Ways to Cut Labor Costs in the Food Service Industry Part 2: Managerial Techniques

Labor costs are often the highest cost for a restaurant or other food service operation. Industry standards generally place restaurant labor costs between 30 and 35 percent of total sales. With nationwide rises in minimum wage, keeping labor costs low is becoming increasingly difficult. Luckily, there are a variety of ways to lower these costs through certain methods both in and out of the kitchen.

In this two-part series, I will share some effective methods for cutting labor costs through both equipment and managerial techniques. Here are a handful of ways to save labor and keep profits high using using managerial techniques recommended by experienced chefs and former restaurant managers that I’ve spoken to for this post.

Unlike labor-saving equipment, these methods have the advantage of being completely free, and are generally pretty easy to adopt.

For ways to save labor through management, check out the previous entry in this two-part series: “Ways to Cut Labor Costs in the Food Service Industry Part 1: Labor Saving Equipment”.

Labor Monitoring Devices

The first step any manager should take when attempting to cut labor costs is to closely monitor labor in a systematic and organized fashion, adjusting it accordingly. This can be done by referring to previous experiences in order to project sales and labor needs during specific days of the week, seasons, or other time periods. There should never be any more employees than the minimum amount needed, and it’s important that they stick to their exact schedules (if 6 people stay 15 minutes late, that’s an extra hour and a half of labor costs). Using an excel spreadsheet or another organizational method, labor usage should be continuously tracked and recorded every month or so relative to changing sales and budget. Number of employees and scheduling can then be easily adjusted based on the recorded data.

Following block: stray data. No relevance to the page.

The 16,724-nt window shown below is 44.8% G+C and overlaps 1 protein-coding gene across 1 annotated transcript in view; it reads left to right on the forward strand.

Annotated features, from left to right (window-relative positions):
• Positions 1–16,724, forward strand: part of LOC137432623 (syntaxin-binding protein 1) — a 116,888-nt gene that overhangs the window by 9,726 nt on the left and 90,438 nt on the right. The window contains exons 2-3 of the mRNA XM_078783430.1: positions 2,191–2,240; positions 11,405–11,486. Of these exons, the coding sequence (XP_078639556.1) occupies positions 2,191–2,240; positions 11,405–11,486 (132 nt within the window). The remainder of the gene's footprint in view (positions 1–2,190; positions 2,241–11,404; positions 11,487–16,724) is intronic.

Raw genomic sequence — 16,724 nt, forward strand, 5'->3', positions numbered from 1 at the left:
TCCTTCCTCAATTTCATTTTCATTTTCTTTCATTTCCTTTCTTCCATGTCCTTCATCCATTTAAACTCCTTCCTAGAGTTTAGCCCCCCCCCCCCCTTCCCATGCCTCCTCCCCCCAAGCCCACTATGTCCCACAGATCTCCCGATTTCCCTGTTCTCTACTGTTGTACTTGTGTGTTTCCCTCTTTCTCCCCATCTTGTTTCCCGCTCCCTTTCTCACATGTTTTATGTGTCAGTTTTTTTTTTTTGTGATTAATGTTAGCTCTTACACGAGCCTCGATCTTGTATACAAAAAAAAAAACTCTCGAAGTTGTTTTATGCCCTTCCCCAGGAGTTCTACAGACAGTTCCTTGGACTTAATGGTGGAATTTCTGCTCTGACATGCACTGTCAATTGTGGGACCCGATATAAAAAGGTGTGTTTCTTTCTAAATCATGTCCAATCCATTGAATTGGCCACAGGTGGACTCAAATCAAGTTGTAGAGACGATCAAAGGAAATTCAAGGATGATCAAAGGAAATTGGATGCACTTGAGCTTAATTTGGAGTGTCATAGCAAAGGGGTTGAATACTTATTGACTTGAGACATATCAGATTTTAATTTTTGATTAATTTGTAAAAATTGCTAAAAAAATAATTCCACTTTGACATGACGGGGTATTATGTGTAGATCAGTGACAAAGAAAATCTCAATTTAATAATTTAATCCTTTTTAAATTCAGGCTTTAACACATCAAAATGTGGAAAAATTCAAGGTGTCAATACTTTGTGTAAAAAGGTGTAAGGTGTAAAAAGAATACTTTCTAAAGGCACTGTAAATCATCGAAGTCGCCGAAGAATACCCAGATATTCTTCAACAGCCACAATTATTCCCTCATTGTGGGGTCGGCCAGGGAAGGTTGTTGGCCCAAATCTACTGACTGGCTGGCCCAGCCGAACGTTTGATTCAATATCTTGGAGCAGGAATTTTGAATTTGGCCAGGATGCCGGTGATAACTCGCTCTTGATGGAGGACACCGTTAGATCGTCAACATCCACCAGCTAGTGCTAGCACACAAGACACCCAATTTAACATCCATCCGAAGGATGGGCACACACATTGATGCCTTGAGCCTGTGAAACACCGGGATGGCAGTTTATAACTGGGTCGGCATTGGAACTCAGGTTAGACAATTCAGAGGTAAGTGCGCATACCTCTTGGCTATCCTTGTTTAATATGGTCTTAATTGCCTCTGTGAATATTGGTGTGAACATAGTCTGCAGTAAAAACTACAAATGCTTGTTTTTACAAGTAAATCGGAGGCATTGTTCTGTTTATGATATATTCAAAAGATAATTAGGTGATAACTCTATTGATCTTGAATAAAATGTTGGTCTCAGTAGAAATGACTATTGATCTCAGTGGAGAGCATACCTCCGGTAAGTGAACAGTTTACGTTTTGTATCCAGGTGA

Quantity and Frequency of Production

An important labor-saving method in the kitchen is to pay more attention to the quantity and production frequency of certain food items you are producing, thinking specifically about their shelf life and sales rate. Ideally, you want to produce enough product to where it will all sell by the exact time its shelf life ends. In many cases, this doesn’t happen. For example, cooks will often produce one-time batches of marinara sauce that will last for two days, even though marinara sauce has a 5–7 day shelf life. What this often results in is the need to unnecessarily produce something more often, thus requiring more labor.

The key is to find that sweet spot between the amount sold and shelf life, so that you’re producing the maximum amount of product at once without having leftover food waste costs exceed what is being saved in labor. After each batch has either sold or gone bad, evaluate whether you need to make more or less of the product next time, considering how it sold, labor costs, and food waste costs. If all of the product was sold before the end of its shelf life, a larger quantity of product should be made at once. The perfect sweet spot lies where a product is being made as infrequently as possible while there is as little food waste as possible.

Keep a Healthy Roster of Part-Time Employees

Restaurant sales volume can vary drastically throughout a week, day, or even a night. In order to spend as little as possible on labor, it’s important to make sure no one is working when they don’t need to. Rather than hiring several full-time employees, keep a roster of part time employees who are readily available. When your employees aren’t committed to working 40 hours a week, you can easily add and drop workers on the fly depending on their current and projected sales volumes.